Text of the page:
The UK government has signed a deal with IBM that will see the two parties fund a series of initiatives aimed at expanding cognitive computing and big data research.
The £313m partnership will see the UK government commit £113m to expand the Hartree Centre at Daresbury, a publicly funded facility geared towards reducing the cost and improving the efficiency and user-friendliness of high performance computing and big data for research and development purposes.
IBM said it will further support the project with technology and onsite expertise worth up to £200m, including access to the company’s cognitive computing platform Watson. The company will also place 24 IBM researchers at the Centre, who will help the researchers commercialise any promising innovations developed there.
The organisations will also explore how to leverage OpenPower-based systems for high performance computing.
“We live in an information economy – from the smart devices we use every day to the super-computers that helped find the Higgs Boson, the power of advanced computing means we now have access to vast amounts of data,” said UK Minister for Universities and Science Jo Johnson.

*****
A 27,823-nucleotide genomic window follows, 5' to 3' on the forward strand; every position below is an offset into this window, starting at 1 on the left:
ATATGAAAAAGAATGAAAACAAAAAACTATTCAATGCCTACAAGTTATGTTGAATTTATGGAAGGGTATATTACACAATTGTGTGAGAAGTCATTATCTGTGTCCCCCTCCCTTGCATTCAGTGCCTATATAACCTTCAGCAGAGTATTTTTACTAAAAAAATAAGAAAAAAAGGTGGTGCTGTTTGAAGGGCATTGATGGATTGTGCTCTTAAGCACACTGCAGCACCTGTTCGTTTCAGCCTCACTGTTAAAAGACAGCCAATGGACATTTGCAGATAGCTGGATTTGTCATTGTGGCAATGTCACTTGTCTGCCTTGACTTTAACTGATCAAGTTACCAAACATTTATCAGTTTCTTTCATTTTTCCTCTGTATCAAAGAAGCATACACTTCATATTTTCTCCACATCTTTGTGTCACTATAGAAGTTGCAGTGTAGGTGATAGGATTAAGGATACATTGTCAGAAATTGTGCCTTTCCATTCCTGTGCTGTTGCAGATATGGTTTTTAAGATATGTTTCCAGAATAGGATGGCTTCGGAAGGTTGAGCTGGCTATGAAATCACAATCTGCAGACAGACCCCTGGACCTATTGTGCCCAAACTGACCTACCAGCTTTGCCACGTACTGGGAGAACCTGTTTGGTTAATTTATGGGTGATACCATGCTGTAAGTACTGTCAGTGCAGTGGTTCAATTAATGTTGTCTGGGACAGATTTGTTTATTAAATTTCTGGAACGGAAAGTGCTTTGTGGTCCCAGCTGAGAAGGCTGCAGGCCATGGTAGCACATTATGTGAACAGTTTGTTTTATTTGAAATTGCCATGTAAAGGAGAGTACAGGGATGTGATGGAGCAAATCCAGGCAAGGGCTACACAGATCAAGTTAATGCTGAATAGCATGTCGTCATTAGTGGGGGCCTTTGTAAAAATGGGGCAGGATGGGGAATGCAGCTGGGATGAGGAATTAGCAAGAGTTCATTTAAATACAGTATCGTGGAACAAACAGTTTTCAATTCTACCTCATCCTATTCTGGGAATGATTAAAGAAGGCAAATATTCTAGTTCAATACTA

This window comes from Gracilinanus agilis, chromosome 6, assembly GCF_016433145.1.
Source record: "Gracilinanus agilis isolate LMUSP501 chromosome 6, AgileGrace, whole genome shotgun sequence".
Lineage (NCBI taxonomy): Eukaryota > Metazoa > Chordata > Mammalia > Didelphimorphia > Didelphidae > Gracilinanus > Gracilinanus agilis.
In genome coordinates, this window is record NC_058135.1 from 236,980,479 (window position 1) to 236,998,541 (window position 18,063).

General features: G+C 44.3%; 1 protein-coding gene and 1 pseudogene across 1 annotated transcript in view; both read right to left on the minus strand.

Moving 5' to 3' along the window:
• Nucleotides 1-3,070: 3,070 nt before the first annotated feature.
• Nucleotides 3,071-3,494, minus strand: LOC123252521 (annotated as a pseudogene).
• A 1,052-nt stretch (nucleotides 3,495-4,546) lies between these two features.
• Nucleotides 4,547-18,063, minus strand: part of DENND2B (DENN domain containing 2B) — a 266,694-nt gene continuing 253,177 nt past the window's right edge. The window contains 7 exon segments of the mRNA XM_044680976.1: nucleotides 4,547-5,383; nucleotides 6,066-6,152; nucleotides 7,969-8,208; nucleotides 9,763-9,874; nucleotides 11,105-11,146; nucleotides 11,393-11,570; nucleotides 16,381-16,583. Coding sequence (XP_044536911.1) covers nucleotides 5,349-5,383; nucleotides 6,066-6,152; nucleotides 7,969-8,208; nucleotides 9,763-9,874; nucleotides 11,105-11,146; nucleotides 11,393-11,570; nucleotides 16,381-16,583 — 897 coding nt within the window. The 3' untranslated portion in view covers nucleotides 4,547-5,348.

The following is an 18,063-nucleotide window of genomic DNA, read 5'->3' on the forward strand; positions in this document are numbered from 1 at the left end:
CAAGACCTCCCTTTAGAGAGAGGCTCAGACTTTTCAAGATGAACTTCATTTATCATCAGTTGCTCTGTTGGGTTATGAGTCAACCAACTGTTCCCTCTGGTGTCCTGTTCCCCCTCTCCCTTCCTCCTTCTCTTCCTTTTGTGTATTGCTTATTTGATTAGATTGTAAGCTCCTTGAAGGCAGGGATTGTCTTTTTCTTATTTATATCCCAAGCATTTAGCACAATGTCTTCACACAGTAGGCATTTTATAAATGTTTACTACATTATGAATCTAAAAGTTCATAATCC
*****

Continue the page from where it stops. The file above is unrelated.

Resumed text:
“This partnership with IBM, which builds on our £113 million investment to expand the Hartree Centre, will help businesses make the best use of big data to develop better products and services that will boost productivity, drive growth and create jobs.”
David Stokes, chief executive for IBM in the UK and Ireland said: “We’re at the dawn of a new era of cognitive computing, during which advanced data-centric computing models and open innovation approaches will allow technology to greatly augment decision-making capabilities for business and government.”
“The expansion of our collaboration with STFC builds upon Hartree’s successful engagement with industry and its record in commercialising technological developments, and provides a world-class environment using Watson and OpenPower technologies to extend the boundaries of Big Data and cognitive computing,” he added.